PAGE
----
SMCalloutView aims to be an exact replica of the private UICalloutView system control.
We all love those "bubbles" you get when clicking pins in MKMapView. But sadly, it's impossible to present this bubble-style "Callout" UI anywhere outside MKMapView. Phooey! So this class painstakingly recreates this handy control for your pleasure.
To use SMCalloutView in your own projects, simply copy the files
SMCalloutView, by default, will render in the new style introduced with
iOS 7. If you need the old style, simply include
SMClassicCalloutView.m in your project as well. There is a special
+[SMCalloutView platformCalloutView] which will
automatically select the appropriate callout class for the current platform.
The comments in
SMCalloutView.h do a lot of explaining on how to use the
class, but the main function you'll need is
specify the view you'd like to add the callout to, as well as the rect
defining the "target" that the popup should point at. The target rect should
be in the coordinate system of the target view (just like the similarly-
UIPopover method). Most likely this will be
target.frame if you're
adding the callout view as a sibling of the target view, or it would be
target.bounds if you're adding the callout view to the target itself.
You can study the included project's UIViewController subclasses for a working example.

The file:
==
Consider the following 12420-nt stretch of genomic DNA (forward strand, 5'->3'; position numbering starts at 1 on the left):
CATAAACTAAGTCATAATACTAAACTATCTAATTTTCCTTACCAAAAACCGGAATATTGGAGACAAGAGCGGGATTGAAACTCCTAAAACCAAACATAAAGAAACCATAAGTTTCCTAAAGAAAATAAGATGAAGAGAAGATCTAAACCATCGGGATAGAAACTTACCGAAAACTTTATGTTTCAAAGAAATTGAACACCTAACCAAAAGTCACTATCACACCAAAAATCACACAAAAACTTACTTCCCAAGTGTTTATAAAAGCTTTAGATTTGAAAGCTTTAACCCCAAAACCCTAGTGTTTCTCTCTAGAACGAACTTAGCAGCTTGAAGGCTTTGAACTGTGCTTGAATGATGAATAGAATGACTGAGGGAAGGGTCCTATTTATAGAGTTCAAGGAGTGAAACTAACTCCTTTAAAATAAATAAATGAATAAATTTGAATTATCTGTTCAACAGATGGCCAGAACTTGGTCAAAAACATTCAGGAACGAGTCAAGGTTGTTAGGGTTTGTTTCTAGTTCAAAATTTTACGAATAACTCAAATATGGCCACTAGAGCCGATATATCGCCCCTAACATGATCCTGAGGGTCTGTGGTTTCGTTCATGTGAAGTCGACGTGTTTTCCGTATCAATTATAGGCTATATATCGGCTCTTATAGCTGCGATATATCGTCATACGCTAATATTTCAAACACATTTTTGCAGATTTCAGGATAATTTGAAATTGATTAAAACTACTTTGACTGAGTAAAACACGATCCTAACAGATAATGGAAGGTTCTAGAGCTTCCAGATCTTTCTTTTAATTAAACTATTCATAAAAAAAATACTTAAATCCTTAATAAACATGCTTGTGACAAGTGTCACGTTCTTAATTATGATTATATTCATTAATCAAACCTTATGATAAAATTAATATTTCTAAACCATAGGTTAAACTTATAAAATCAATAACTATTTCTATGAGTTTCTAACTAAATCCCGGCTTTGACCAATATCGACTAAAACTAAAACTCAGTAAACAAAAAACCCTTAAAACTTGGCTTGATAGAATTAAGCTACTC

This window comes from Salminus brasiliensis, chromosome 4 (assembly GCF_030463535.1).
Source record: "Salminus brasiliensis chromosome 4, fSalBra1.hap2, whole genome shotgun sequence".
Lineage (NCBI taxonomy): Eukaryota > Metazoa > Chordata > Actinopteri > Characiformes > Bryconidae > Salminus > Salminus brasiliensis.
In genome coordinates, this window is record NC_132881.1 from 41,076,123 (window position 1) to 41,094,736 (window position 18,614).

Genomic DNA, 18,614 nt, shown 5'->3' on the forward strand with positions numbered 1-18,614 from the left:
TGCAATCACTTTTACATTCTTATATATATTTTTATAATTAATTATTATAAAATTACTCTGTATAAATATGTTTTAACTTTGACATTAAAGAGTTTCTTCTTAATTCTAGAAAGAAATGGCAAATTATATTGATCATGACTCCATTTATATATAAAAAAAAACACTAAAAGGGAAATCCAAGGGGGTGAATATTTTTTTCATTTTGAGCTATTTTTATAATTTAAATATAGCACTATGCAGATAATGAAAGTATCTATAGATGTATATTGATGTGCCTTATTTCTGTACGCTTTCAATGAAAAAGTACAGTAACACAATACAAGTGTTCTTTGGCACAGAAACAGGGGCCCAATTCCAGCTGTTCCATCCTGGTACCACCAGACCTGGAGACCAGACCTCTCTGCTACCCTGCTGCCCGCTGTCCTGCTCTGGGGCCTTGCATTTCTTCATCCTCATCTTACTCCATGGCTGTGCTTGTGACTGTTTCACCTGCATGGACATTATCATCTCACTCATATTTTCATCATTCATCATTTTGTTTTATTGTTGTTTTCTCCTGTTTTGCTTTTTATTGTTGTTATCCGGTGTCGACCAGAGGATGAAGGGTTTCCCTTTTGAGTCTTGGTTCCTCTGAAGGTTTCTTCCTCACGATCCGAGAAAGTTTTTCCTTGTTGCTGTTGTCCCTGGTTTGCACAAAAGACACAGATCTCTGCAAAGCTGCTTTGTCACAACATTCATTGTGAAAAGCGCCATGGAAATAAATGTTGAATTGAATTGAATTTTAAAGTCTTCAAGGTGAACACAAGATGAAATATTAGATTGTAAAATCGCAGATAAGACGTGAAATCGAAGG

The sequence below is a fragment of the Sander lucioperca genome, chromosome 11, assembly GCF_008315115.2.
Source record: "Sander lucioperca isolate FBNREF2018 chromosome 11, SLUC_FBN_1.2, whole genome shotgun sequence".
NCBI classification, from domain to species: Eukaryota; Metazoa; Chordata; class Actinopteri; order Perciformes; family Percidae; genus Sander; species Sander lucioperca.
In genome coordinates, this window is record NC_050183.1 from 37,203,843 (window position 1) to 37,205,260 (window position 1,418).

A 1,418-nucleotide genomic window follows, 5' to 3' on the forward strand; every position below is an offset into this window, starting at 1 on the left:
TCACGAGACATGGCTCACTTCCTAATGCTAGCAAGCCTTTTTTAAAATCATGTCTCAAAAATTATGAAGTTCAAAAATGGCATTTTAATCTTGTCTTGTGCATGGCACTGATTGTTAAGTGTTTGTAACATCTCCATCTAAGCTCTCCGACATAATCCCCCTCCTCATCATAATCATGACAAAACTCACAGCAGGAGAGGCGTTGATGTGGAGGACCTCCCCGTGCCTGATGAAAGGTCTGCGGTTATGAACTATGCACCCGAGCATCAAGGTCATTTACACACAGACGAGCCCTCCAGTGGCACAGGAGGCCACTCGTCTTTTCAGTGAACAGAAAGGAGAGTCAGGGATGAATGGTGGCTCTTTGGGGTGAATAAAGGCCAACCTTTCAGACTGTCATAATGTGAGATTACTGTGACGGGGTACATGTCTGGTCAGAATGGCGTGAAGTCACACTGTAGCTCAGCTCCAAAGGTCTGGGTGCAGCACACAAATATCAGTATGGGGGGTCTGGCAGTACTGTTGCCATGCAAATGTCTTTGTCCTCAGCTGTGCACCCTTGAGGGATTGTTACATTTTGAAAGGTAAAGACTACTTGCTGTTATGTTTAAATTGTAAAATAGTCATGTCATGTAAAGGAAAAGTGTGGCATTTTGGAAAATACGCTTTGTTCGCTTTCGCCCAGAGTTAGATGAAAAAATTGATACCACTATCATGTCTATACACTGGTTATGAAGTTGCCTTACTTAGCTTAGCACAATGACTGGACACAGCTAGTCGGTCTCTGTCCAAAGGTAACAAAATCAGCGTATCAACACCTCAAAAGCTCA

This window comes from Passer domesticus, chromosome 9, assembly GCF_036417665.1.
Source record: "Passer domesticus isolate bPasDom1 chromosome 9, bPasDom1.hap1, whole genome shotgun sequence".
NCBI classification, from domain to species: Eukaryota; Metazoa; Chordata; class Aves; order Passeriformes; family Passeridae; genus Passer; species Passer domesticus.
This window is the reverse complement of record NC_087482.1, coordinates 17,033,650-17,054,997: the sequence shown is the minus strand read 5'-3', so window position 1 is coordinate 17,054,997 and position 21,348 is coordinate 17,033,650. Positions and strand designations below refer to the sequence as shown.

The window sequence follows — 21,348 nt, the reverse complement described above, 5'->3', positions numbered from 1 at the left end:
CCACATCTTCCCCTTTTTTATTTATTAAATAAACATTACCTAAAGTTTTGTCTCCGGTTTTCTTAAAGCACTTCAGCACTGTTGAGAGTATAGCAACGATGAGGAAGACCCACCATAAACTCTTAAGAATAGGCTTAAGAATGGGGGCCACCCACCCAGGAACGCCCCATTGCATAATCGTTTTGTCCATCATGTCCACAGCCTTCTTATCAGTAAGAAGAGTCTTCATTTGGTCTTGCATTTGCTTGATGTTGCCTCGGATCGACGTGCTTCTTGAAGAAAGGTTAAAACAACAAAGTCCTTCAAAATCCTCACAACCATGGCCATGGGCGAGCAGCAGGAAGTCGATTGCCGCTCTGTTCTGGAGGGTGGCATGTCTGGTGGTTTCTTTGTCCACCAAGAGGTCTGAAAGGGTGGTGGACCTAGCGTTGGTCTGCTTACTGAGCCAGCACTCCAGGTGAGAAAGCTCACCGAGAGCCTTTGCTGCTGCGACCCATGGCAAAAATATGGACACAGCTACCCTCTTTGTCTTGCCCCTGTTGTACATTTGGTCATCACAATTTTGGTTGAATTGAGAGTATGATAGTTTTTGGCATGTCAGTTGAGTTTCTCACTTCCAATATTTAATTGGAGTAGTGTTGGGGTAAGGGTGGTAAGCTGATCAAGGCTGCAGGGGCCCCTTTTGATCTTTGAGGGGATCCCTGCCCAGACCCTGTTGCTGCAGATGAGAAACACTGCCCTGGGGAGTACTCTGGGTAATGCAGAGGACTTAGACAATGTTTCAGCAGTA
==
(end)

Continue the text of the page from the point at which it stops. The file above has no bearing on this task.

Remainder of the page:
If you use only the
title/titleView/subtitle/subtitleView properties, the
callout will always be the "system standard" height. If you assign the
contentView property however, then the callout will size to fit the
contentView and the other properties are ignored.
Yes, the callout background is an instance of
can set your own custom
View subclass to be the background, or you can use
one of the built-in subclasses:
SMCalloutMaskedBackgroundViewrenders an iOS-7 style background.
SMCalloutImageBackgroundViewlets you specify each of the image "fragments" that make up a horizontally-stretchable background.
SMCalloutDrawnBackgroundViewdraws the background at any size using CoreGraphics methods. You can copy the
-drawRectmethod and change the parameters to suit your needs.
Nope, but other intrepid coders have!
For an awesome replacement of the pulsing blue "Current Location" dot, check out Sam Vermette's SVPulsingAnnotationView.
And for the outdoor map data and tiles themselves, check out MapBox's iOS SDK, a complete open-source solution for custom maps. They even use
SMCalloutViewout of the box!
You can read more info if you wish in the blog post.
This class requires LLVM 4.0 with Automatic Reference Counting (ARC), enabled by default in modern Xcode projects.